Distribution Automatique

Friday, March 23

King of The Brooklyn School

Like the fabled NY School of old, Amy King's new *I'M THE MAN Who Loves You* (Blaze/Vox) is unafraid of the everyday, pausing to notice and respond to the presence of others and things, passing on the strained lyricism of soap opera surrealism. I don't know if this work is really a manifestation of an emerging school, but I did go to school immediately on its quick fencer's wit and steady, yet verbally lucious focus on the realities, pleasures and perplexities of ongoing experience. I can't help it, like Amy, I've fallen in love with the real world of things and people. How can she have mastered this so early, when for most, youth is wasted on the Jung and other inflated idealisms. It's not only a pleasure, but an actual relief to see daily moments become remarkable again without becoming either flaccid or hysterical. Don't screech at me, don't preach at me and please pass the breadsticks:

"I had been invisible, untrained disappearing off the grid
for some time, until you asked me to pass the breadsticks
in that split moment of schizo-panic. To give up
a technicolor coat is a brave tragedy with many layers;
we're drawn to any labyrinth, perfection at the center
of artistry..." (*HOW TO GET THERE*)

But this poetry definitively is not about corny, not-so-new age glommy affirmations either. No interest in

"Accordion adventures they're the best instrument
to windbag, to bleat, to push air through daisies
for an alphabet's sake. Androgyny and honesty
ought to play frozen roses on apocalyptic landscapes,
the landscape of Amy King's face fused
with artifical intelligence on which hers lies
infinitely predictable.Blindfolded books could do worse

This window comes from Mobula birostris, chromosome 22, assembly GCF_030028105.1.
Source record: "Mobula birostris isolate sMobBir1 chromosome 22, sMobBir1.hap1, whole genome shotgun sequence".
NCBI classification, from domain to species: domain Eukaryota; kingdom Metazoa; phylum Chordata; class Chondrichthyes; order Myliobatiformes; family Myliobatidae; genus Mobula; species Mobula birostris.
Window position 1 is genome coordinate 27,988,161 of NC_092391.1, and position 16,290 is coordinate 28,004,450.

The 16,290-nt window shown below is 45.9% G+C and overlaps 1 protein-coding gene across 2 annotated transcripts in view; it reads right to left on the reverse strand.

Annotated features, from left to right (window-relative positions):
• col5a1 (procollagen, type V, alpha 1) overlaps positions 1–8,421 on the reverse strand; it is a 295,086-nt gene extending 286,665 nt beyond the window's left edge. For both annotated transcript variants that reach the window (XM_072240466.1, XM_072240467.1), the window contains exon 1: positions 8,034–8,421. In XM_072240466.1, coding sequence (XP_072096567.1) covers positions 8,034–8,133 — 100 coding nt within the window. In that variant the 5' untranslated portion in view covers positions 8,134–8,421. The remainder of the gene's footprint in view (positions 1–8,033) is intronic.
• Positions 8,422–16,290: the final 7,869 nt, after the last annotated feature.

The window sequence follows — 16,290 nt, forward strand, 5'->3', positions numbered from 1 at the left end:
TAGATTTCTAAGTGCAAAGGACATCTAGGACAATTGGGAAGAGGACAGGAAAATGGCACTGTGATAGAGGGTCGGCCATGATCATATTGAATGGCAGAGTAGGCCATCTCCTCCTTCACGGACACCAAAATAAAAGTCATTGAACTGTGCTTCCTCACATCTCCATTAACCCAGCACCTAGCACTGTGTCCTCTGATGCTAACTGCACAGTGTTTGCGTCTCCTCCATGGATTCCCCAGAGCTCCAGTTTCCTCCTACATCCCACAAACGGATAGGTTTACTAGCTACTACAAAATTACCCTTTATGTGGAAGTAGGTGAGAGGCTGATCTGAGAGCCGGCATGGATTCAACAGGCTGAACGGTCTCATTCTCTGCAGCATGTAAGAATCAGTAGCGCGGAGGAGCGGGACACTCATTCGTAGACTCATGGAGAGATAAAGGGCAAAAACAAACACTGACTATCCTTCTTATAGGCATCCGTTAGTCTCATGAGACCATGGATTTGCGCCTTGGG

than the diction of bedtime verse"

So much for stretched out poetry gimmicks and ceaseless and shameless self-promotion. If we're going to be childish, at least lets attempt be a little like actual children. That's cool. So, what *are* you interested in, Amy?

lately I'm craving minimum cravings, dusty old records
that smell like a wood-paneled basement,
posters of Elvis on velvet, and the evolution
of ethnic foods on the Lower East Side.
We've gone from Indian to Choctaw.
Eccentric is out." (*MINIATURE DISASTERS*)

I get a whiff of Kim Lyons here, and a dash of Sharon Mesmer there, with a sprinkle of Nada Gordon : maybe that's where I got the Brooklyn School idea, though I'm not claiming literal influences,
there's Kim's: "Who doesn't hear Robert Johnson
at this place
near King's Highway" (*Saline*)
"plastic infinite waterfall
the matched "Danish* living room "set" (*Saline*)

or Nada's: "the
lamb chop in the dryer,
the snow shovel
in the rumpus room, thinking
if i had a round horse" (*GORGEOUS*a vestibule* from *V. IMP.*)

Well, anyway, the basement's where the imagination is sometimes forced to hide, especially in Brooklyn, my teen years Brooklyn of Bay Ridge,at my parent's house on BR Parkway, with its cement floor cnvered in outdated technology and turn-of-the-century French magazines.

Sure, I pledge allegiance to the books and the language of America as much as the next gal, but after all, the way hour follows hour and day follows day is not that much like a vocabulary exercise; it's more about trying not to get depressed, even trying to renew not just your library card. but this ceaselessly ironic daily life.

OK, not easy but not pathetic either, if there's hope in the rarely automatic quotidian promises of life:
at least that's what I'm getting from Amy King today.

"On top of my name, devotions, no woman
chain whips and lovers: coffee is how
I get other/ countries inside my body." (*ON THE OUNCE THAT SELLS US OUT*)


"Marilyn as metaphor is
applepie modeled on
the grandmothers of invention" (*THE TEMPERATURE'S MOVIE LIFE*)

Am I not THAT old afterall?

Thanks, Amy.